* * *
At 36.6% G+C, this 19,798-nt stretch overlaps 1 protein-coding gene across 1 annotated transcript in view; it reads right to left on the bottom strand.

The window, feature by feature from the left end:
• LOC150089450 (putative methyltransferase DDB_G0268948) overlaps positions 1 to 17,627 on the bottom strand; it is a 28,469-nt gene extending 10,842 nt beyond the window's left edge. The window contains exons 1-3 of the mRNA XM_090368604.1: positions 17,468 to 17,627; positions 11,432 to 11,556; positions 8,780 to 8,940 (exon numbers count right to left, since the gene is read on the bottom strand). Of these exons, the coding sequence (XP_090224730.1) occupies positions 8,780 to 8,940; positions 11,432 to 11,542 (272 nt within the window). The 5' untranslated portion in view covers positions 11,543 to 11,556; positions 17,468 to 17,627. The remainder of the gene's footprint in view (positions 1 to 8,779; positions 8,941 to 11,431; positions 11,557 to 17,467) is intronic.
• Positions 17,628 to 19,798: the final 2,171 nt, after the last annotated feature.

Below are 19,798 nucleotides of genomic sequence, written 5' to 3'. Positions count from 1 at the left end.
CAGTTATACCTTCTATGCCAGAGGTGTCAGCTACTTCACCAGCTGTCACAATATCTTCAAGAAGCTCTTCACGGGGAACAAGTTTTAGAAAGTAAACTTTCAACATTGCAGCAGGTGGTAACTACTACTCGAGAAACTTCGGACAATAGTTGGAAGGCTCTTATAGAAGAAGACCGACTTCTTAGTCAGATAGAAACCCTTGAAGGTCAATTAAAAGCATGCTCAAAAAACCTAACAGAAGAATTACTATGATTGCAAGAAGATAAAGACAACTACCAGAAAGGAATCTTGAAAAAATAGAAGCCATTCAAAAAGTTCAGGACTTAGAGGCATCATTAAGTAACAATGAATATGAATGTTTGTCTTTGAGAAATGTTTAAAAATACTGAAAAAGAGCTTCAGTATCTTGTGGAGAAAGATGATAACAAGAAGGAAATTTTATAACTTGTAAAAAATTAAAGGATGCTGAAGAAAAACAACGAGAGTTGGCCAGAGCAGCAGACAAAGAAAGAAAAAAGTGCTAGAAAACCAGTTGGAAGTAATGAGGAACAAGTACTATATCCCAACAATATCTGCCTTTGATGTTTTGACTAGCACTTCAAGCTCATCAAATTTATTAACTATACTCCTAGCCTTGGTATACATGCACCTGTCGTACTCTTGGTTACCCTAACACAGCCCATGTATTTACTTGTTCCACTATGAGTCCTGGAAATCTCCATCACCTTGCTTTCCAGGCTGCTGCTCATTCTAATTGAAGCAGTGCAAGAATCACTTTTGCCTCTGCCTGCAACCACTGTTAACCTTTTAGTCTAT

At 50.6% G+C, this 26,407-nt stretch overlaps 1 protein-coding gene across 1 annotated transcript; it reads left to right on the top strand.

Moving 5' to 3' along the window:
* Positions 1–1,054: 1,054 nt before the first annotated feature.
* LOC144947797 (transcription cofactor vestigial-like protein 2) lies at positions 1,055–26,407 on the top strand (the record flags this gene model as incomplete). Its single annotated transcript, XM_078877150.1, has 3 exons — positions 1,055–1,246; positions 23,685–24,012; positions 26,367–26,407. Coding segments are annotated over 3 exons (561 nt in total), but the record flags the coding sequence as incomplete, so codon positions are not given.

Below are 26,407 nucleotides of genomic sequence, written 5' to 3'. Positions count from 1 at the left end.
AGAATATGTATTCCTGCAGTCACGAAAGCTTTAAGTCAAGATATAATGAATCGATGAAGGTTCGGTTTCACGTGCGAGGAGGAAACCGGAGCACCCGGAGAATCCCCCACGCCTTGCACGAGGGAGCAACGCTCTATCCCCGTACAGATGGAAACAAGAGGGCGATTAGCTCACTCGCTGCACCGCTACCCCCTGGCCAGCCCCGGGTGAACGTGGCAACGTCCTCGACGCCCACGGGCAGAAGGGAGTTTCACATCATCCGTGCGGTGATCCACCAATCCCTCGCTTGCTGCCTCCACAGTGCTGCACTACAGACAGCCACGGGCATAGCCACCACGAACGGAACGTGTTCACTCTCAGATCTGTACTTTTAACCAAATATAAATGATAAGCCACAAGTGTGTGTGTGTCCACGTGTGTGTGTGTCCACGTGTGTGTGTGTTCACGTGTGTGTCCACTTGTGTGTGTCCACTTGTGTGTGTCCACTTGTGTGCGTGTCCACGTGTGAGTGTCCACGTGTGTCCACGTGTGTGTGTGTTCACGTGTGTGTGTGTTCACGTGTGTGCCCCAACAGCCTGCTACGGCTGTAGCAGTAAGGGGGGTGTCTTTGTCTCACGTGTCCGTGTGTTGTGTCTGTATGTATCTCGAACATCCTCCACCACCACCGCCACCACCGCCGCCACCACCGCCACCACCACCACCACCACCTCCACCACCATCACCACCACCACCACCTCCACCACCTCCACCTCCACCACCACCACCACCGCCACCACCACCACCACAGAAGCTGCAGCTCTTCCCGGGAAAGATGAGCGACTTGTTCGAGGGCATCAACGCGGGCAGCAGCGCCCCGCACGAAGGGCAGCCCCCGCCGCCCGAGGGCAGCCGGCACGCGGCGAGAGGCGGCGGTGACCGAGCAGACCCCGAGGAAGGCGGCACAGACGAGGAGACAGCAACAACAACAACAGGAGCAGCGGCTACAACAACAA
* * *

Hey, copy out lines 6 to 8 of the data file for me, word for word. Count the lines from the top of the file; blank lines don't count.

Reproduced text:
CAGTTATACCTTCTATGCCAGAGGTGTCAGCTACTTCACCAGCTGTCACAATATCTTCAAGAAGCTCTTCACGGGGAACAAGTTTTAGAAAGTAAACTTTCAACATTGCAGCAGGTGGTAACTACTACTCGAGAAACTTCGGACAATAGTTGGAAGGCTCTTATAGAAGAAGACCGACTTCTTAGTCAGATAGAAACCCTTGAAGGTCAATTAAAAGCATGCTCAAAAAACCTAACAGAAGAATTACTATGATTGCAAGAAGATAAAGACAACTACCAGAAAGGAATCTTGAAAAAATAGAAGCCATTCAAAAAGTTCAGGACTTAGAGGCATCATTAAGTAACAATGAATATGAATGTTTGTCTTTGAGAAATGTTTAAAAATACTGAAAAAGAGCTTCAGTATCTTGTGGAGAAAGATGATAACAAGAAGGAAATTTTATAACTTGTAAAAAATTAAAGGATGCTGAAGAAAAACAACGAGAGTTGGCCAGAGCAGCAGACAAAGAAAGAAAAAAGTGCTAGAAAACCAGTTGGAAGTAATGAGGAACAAGTACTATATCCCAACAATATCTGCCTTTGATGTTTTGACTAGCACTTCAAGCTCATCAAATTTATTAACTATACTCCTAGCCTTGGTATACATGCACCTGTCGTACTCTTGGTTACCCTAACACAGCCCATGTATTTACTTGTTCCACTATGAGTCCTGGAAATCTCCATCACCTTGCTTTCCAGGCTGCTGCTCATTCTAATTGAAGCAGTGCAAGAATCACTTTTGCCTCTGCCTGCAACCACTGTTAACCTTTTAGTCTAT

At 50.6% G+C, this 26,407-nt stretch overlaps 1 protein-coding gene across 1 annotated transcript; it reads left to right on the top strand.

Moving 5' to 3' along the window: